Re: deliberate crashes in Gnome libraries ?

Stefan Kost wrote:
hi Rod,

it does not crash the application, it displays a message and aborts. You can
disable these checks during build and this can be debated wheter distribution
should do it or not. The developer should have them definitely active. The
purpose is that the library figures out that something is wrong as soon as
possible. If in the example below you call a function that works on container
widgets and give it a GtkCellRenderer that it should stop immediately. This
gives you the change to get a menaingful backtrace in gdb. If it continues, the
user will wonder why the UI look borked and nobody fixes the bug.
To me "debug mode" means the ability to step through the standard code as it executes, nothing about changing the way errors are handled. A program should run the exact same code in debug as in normal mode, including error handling. For a module to pre-empt or second-guess potential errors is mission-creep - it is sanity checking, not debugging, and should only be performed in a testing environment, not on released apps. We get the situation where naughtily-coded released apps (in this case a Boinc gui manager) do naughty things and continue to get away with it because distros like Mandriva apparently turn debug off in their glib and gtk builds. But when we run these apps in a debug gnome environment they crash. When the purpose of the debug gnome environment is to test and debug Gnome itself, i.e. all the Gnome components I've built with debugging on, rather than the apps I'm running like Boinc, I end up with the apps themselves being crashed by the gnome modules - tail wagging dog. Seems what is needed is something like "strict mode' which is something different to "debug mode".

I found this strange section on the developer.gnome website for glib & gtk :- --enable-debug. Turns on various amounts of debugging support. Setting this to 'no' disables g_assert(), g_return_if_fail(), g_return_val_if_fail() and all cast checks between different object types. Setting it to 'minimum' disables only cast checks. Setting it to 'yes' enables runtime debugging. The default is 'minimum'. Note that 'no' is fast, but dangerous as it tends to destabilize even mostly bug-free software by changing the effect of many bugs from simple warnings into fatal crashes. Thus --enable-debug=no should not be used for stable releases of GLib.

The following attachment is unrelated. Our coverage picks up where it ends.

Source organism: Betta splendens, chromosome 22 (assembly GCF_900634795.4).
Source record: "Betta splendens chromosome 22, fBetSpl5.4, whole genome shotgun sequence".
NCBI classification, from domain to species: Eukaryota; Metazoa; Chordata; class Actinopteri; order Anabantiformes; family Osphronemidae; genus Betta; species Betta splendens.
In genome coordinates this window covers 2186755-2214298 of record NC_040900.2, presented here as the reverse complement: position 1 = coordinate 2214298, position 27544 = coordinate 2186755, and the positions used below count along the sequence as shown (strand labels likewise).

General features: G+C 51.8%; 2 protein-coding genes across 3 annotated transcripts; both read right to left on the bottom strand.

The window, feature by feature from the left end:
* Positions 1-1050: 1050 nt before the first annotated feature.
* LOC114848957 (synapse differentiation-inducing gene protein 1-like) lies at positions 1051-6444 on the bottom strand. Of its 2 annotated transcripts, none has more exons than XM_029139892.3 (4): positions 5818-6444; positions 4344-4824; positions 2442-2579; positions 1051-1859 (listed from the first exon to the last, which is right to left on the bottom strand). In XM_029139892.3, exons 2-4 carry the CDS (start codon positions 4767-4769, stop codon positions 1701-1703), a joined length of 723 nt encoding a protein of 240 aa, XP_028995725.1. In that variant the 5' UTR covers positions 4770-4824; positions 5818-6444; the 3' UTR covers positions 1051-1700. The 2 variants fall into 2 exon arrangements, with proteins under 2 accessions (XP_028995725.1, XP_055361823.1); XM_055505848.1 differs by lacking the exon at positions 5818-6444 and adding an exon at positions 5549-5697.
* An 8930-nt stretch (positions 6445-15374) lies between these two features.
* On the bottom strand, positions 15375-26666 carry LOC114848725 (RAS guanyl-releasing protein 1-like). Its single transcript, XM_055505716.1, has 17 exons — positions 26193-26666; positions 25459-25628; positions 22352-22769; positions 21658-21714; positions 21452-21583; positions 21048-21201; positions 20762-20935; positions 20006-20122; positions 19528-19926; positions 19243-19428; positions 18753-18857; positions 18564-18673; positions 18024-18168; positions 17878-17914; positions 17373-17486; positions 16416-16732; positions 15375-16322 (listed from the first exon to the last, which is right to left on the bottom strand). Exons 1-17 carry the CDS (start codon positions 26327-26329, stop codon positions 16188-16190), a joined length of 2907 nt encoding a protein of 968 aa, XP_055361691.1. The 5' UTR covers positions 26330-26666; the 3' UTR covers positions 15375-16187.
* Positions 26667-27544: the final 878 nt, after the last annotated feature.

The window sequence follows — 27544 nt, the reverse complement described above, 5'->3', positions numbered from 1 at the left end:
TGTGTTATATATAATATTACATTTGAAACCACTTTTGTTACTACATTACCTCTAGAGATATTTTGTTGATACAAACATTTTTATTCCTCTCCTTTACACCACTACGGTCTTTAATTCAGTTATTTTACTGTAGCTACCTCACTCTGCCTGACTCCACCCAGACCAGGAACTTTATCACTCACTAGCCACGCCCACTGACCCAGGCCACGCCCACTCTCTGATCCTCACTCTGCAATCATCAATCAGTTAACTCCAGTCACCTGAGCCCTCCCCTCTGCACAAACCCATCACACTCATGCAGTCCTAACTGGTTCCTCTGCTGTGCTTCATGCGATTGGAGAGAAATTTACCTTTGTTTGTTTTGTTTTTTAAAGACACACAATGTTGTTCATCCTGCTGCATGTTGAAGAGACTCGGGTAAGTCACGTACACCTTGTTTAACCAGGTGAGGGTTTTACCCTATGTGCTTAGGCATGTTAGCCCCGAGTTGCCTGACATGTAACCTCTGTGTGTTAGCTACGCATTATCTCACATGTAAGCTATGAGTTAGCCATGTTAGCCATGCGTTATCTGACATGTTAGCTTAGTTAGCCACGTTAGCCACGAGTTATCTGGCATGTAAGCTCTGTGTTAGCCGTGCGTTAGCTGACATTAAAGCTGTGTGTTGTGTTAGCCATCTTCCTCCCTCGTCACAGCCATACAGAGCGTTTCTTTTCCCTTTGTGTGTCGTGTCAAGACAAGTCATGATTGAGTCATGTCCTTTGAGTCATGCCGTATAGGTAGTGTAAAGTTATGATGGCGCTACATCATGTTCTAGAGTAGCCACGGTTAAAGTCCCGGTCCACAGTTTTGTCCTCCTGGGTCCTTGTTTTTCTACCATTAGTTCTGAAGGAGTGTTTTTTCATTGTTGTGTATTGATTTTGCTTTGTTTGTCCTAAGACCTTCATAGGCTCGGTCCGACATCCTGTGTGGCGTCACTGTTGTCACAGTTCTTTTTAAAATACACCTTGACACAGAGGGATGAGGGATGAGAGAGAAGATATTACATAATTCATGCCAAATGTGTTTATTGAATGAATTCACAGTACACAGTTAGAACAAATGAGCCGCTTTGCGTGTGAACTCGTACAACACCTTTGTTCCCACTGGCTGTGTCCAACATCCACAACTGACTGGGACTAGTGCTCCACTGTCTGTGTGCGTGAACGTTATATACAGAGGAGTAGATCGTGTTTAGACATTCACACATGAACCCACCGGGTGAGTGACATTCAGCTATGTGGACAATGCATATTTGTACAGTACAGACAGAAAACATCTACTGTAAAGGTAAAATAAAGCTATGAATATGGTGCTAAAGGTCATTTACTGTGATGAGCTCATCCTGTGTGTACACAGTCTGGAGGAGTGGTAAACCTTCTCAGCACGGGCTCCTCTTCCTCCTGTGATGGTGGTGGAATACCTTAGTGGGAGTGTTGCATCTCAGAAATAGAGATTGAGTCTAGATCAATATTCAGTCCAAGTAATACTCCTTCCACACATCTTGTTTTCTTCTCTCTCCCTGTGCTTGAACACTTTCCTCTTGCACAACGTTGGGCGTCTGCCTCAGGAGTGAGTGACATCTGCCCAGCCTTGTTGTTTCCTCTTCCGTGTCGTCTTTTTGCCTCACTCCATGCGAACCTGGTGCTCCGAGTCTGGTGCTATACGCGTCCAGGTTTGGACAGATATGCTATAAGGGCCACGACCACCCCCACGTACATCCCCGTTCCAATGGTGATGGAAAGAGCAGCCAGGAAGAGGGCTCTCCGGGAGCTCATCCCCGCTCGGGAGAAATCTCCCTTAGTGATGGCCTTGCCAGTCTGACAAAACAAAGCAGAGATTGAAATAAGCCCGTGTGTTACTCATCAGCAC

What if lots of stuff won't run unless debug=no ? Then what's the use of debug ?

Or have I missed the point here ?


Rod Butcher wrote:
I have a general question about why some Gnome libraries include code which deliberately crashes the app if it does something the library considers iincorrect instead of letting the app blunder on. Examples :-

gtk+ : gtkcontainer.c line 988
  gtk_container_remove (GtkContainer *container,
		      GtkWidget    *widget)
   g_return_if_fail (GTK_IS_CONTAINER (container));
   g_return_if_fail (GTK_IS_WIDGET (widget));

   /* When using the deprecated API of the toolbar, it is possible
    * to legitimately call this function with a widget that is not
    * a direct child of the container.
   g_return_if_fail (GTK_IS_TOOLBAR (container) ||
		    widget->parent == GTK_WIDGET (container));
This crashes boinc client gui, app works fine if this is removed.

Glib : gthread-impl.c line 296
g_thread_init (GThreadFunctions* init)
   gboolean supported;

   if (thread_system_already_initialized)
     g_error ("GThread system may only be initialized once.");
This crashes sweep, which works oK if test is removed.

I found a similar assert in libxcb which crashed boincclient-gui and other apps until I removed it. So why are these apparently hostile lines of code there ? Shouldn't apps be allowed to do whatever they like ?


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